Each year it is fascinating to observe how the Budget is received.
Most commentators subjectively assess the Treasurer’s efforts by how they, or their interest group, is expected to be impacted.
But is it possible to assess a budget more objectively?
According to the stock market and rating agencies the Treasurer has done a reasonably good job. The ASX is up in today’s trade and rating agencies have reaffirmed our AAA credit rating. Surprisingly, bank stocks are firm and showing no impact from the announcement of their new levy.
Importantly the Budget makes a commitment to engage in infrastructure development. This is an area which governments have been shying away from, fearing the criticism of escalating our national debt. However, investment in roads, rail and airports fast tracks national development. We need federal leadership and investment in these areas where the payback is very long term, and beyond the funding capability of private enterprise.
Property Investment and Housing Supply
Wisely, negative gearing has not been removed. I am a firm believer that private enterprise needs an incentive to invest in residential property to ensure a supply of rental accommodation. Tax incentives to private enterprise is a far more affordable and effective means of creating housing stock than by Governments funding and managing Affordable Housing projects.
A further targeted incentive for investors in affordable housing is the increased Capital Gains Tax discount to 60% – a sensible policy which has silenced the critics of negative gearing.
Special provisions have been introduced to stop developers selling more than 50% of projects to foreign buyers – this was a common occurrence in the hot Sydney and Melbourne markets. A tax is to be levied if residences are not being occupied. Foreign and temporary tax residents will no longer be exempt from a capital gains tax when selling their main residence.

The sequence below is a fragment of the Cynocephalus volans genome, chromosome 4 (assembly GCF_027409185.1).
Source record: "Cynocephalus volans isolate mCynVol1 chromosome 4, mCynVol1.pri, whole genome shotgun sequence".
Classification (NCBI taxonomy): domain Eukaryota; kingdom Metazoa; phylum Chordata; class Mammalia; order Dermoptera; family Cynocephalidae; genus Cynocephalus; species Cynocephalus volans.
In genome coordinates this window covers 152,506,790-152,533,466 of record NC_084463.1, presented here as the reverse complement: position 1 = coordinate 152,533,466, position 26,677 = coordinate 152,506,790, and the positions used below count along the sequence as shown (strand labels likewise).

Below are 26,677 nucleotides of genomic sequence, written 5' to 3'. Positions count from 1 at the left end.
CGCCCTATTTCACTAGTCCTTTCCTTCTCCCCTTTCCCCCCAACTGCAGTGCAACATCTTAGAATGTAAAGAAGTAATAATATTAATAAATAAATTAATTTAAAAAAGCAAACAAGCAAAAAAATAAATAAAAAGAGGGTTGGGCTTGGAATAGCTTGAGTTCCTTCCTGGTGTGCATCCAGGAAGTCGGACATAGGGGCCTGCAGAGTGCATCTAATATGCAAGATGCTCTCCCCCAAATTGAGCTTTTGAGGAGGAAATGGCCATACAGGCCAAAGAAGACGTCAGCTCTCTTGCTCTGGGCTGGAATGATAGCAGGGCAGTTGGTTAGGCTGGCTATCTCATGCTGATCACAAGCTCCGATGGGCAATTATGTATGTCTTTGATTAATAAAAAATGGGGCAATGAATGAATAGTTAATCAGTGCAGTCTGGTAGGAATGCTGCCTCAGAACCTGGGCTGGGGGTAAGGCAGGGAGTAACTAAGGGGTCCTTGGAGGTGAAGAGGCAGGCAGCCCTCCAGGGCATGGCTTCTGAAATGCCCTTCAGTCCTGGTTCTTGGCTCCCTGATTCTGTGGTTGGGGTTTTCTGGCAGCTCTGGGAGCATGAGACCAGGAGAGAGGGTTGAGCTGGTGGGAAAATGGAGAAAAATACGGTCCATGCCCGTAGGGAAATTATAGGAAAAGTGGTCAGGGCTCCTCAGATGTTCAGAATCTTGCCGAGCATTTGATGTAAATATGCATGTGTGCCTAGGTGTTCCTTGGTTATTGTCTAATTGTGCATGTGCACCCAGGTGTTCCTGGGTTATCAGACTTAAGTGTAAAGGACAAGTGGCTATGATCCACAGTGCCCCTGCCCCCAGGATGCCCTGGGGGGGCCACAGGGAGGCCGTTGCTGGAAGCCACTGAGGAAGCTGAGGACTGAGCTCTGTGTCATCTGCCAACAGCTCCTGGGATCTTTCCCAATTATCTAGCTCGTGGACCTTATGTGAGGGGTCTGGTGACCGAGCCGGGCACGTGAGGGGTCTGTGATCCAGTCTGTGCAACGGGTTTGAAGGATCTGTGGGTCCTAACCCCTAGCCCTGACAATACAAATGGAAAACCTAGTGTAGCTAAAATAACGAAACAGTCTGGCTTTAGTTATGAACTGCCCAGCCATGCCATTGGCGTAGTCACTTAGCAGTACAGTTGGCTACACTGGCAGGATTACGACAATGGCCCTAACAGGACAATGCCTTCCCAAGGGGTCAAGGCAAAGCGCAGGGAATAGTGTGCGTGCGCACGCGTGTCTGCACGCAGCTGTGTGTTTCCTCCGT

Incentives have been introduced for first home buyers to save for a deposit through their superannuation fund. With a maximum of $30,000 accessible through this measure I suggest it will be largely ineffective. However, the option for those over 65 to invest $300,000 from the sale of the family home into superannuation may prove to be a more meaningful policy.
Medicare and the NDIS
One must applaud the commitment to Medicare and particularly the funding of the NDIS. Although it is adding another 0.5% to our tax rate, there surely can’t be a more worthy and responsible initiative than to support families who shoulder the burden of a disabled relative.
Small business is to enjoy a 12 month extension (to 30 June 2018) of the asset write-off concession for assets up to $20,000.
Obviously there are a raft of further changes and announcements that can be viewed at your leisure in this Institute of Chartered Accountants Thomson Reuters Budget Bulletin 2017.
In conclusion, I think this is a responsible and well-considered budget. Many are critical that broader tax reforms have not been made but I am optimistic that as a collective, this budget will deliver stability and a sound economic future for the nation.
We are available on (02) 9908 9888 to answer any query you have regarding the budget and how it impacts on your specific circumstances.